Still Pissed Off About the Hawley-Smoot Tariff

Thursday, August 12, 2004

The Gay Marriage Story That Isn't

Although what I wrote two posts down might imply otherwise, anti-gay marriage advocates did not just win a victory in California.

True, the legal effect of the California's decision today is to void all the gay marriages performed in San Francisco earlier this year (about 4000 of them). But the court expressly states that they are not deciding anything at all about gay marriage. Then they repeat it. Then they repeat it again, just in case.

Instead, this is a case about separation of powers. Basically, all that was decided today is that it is for the courts to decide whether a statute is constitutional. Gavin Newsom is a mayor, not a court. Ergo, Gavin Newsom cannot decide wether a statute is constitutional. Or, rather, more precisely stated, he cannot refuse to enforce a statute simply because he feels it is unconstitutional. Because Newsom exceeded his authority, the marriages were declared invalid.

So the issue of constitutionality is still wide open, and it's pending in the lower California state courts. In other words, in terms of the actual debate on gay marriage, today's opinion means nothing at all.

I'm not entirely happy about the decision. The idea that the judiciary - and only the judiciary - can determine the constitutionality of a statute is found nowhere in the Constitution. The first hint you get of it is in the landmark case of Marbury v. Madison, where Justice Marshall famously said something like "it is emphatically the province of the judiciary to say what the law is." And why is that? asked my Con Law professor. Because Justice Marshall said so. Emphatically.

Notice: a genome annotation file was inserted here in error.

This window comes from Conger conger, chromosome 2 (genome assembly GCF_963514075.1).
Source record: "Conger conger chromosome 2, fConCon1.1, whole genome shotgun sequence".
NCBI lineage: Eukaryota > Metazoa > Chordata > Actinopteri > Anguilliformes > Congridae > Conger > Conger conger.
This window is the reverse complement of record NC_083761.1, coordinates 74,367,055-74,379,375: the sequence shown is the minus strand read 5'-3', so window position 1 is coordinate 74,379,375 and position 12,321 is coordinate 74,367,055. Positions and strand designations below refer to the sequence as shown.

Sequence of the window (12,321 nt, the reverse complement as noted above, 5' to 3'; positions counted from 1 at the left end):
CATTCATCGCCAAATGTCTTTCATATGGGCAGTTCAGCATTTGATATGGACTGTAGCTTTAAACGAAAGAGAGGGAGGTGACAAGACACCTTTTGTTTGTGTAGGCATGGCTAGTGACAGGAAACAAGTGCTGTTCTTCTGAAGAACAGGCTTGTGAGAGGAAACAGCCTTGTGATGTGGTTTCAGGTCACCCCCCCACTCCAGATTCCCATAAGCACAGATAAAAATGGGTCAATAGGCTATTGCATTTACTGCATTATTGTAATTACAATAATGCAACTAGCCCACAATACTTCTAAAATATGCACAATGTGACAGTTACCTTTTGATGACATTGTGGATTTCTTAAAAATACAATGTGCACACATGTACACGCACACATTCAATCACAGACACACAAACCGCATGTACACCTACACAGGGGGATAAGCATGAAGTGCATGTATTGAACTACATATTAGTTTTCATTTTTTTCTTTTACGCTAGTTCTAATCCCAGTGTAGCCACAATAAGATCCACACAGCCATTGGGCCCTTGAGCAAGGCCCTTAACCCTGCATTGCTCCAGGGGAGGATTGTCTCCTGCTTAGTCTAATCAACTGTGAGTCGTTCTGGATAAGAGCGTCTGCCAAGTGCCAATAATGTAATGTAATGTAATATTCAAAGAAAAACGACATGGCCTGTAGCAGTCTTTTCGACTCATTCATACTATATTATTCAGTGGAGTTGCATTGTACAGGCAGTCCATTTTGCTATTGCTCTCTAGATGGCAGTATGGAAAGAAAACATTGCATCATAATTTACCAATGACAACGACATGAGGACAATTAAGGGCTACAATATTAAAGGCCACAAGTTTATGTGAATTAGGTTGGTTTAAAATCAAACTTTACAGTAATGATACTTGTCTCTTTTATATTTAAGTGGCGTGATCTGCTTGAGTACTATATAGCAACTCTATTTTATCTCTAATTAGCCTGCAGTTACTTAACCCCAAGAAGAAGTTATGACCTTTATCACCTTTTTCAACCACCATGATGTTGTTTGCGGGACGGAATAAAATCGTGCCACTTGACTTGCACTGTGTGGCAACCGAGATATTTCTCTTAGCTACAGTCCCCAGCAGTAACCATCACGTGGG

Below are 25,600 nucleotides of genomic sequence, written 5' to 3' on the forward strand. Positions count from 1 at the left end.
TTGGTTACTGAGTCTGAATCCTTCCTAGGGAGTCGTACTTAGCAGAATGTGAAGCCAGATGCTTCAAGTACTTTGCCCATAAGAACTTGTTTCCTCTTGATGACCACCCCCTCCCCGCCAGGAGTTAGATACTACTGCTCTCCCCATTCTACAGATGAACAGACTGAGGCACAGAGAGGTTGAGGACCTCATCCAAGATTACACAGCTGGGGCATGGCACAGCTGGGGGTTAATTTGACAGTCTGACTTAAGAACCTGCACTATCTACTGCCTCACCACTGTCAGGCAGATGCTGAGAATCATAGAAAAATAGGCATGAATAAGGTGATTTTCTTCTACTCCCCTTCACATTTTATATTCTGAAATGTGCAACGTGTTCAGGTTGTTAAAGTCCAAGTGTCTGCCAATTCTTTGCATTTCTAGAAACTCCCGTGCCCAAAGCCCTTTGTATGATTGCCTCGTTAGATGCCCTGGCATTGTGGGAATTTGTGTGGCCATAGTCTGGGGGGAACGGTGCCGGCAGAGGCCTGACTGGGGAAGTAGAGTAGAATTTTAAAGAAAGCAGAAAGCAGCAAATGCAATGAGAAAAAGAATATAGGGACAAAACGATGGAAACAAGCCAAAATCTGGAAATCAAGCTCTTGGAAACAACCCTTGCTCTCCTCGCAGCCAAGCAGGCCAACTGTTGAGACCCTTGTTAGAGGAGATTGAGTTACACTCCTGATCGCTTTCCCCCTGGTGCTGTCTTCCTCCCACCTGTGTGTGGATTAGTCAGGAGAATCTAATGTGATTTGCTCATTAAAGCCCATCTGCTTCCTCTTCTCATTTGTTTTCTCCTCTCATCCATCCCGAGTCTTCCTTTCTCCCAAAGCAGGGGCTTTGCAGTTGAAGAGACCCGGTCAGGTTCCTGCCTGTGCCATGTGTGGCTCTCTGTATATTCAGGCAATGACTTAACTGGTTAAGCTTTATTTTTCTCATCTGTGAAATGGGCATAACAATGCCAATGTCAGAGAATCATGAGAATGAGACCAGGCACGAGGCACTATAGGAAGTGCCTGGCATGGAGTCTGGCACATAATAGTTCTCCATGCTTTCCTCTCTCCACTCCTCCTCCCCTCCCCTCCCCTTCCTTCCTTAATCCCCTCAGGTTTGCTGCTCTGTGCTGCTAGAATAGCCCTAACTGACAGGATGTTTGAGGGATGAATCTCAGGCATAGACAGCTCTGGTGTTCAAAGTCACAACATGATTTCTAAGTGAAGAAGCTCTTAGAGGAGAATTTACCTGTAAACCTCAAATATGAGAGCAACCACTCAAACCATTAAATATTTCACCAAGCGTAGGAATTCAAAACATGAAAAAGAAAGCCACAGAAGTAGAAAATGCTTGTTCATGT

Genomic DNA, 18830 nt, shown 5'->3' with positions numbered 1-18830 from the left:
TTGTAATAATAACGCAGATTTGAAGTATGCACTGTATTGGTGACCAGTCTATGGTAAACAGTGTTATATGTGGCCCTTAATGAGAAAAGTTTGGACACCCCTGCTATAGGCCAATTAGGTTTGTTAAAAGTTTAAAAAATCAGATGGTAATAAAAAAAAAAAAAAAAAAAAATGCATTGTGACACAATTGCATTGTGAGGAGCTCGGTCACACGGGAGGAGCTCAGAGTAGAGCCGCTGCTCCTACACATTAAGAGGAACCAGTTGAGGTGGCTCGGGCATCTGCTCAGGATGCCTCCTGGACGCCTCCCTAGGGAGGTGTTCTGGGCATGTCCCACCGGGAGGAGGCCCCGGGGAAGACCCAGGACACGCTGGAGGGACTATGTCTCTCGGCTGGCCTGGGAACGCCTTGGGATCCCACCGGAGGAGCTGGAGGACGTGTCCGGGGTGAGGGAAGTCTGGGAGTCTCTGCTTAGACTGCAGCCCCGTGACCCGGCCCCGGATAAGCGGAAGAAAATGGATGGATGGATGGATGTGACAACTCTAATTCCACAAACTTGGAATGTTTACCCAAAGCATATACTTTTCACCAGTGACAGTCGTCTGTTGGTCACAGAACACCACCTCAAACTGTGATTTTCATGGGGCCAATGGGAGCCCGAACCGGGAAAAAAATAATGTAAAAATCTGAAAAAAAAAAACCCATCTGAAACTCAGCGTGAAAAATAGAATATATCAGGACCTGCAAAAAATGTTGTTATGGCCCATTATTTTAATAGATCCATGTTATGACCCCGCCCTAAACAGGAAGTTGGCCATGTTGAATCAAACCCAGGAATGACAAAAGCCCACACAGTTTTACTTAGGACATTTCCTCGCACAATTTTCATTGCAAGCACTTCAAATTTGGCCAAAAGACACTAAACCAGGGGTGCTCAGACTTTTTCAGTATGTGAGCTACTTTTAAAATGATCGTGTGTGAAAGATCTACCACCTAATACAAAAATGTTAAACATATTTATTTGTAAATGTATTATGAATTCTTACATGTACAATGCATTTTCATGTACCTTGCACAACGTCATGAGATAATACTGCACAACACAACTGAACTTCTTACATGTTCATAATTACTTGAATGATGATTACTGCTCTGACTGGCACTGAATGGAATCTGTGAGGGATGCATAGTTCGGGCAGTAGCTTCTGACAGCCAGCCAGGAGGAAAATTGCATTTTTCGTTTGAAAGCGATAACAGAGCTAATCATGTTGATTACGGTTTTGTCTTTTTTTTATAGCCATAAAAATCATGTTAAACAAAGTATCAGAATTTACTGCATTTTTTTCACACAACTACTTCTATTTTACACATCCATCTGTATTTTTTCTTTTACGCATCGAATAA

I think that works all kinds of mischief with our separation of powers. If the three branches of government are equal, then assuredly a determination by both the executive and the legislature should trump a contrary determination by the judiciary. 1 + 1 is more than 1, after all. I would like to see something akin to a veto override, where a super-majority of the Congress plus the Exective can override a judicial opinion. That way, two branches beat out one. But the framers didn't say anything about judicial review (neither the existence nor any limitations on it), and so we've got very little outside of Marshall's emphatic-ness to go on. That's screwed up. But I readily admit it is History and it is The Law. And the California Supreme Court was merely re-emphasizing both History and The Law in its decision.

Note that, even if my highly radical approach were to be adopted, it wouldn't change today's ruling. Gavin Newsom is an executive officer (mayor of a city and county), but he is not a statewide executive officer, the head of a co-equal branch of state government. I think we would invite anarchy if every state employee at every level could refuse to do a job or do a job in violation of the law simply based on a personal determination of constitutionality. Imagine going in for a drivers' license and having Patti and Selma say "no, you can't have one because you're ugly." Well, I can't imagine that. I'm gorgeous. But if they said that to an ugly person, and then justified their actions by claiming there is no constitutional bar against a DMV employee denying a license to ugly people - and if that action was upheld until the courts stepped in and forced them to issue the license, daily life would quickly become unbearable. That's largely because of the pervasive influence that government has on your life. Partly because government employees are virtually unfireable, so they can get away with whatever they want.

Let me conclude with a quote from the Simpsons. Patti and Selma work in the DMV, in case you don't know.

Patti: Some days, we don't let the line move ... at all.
Selma: Yeah. We call those "week days."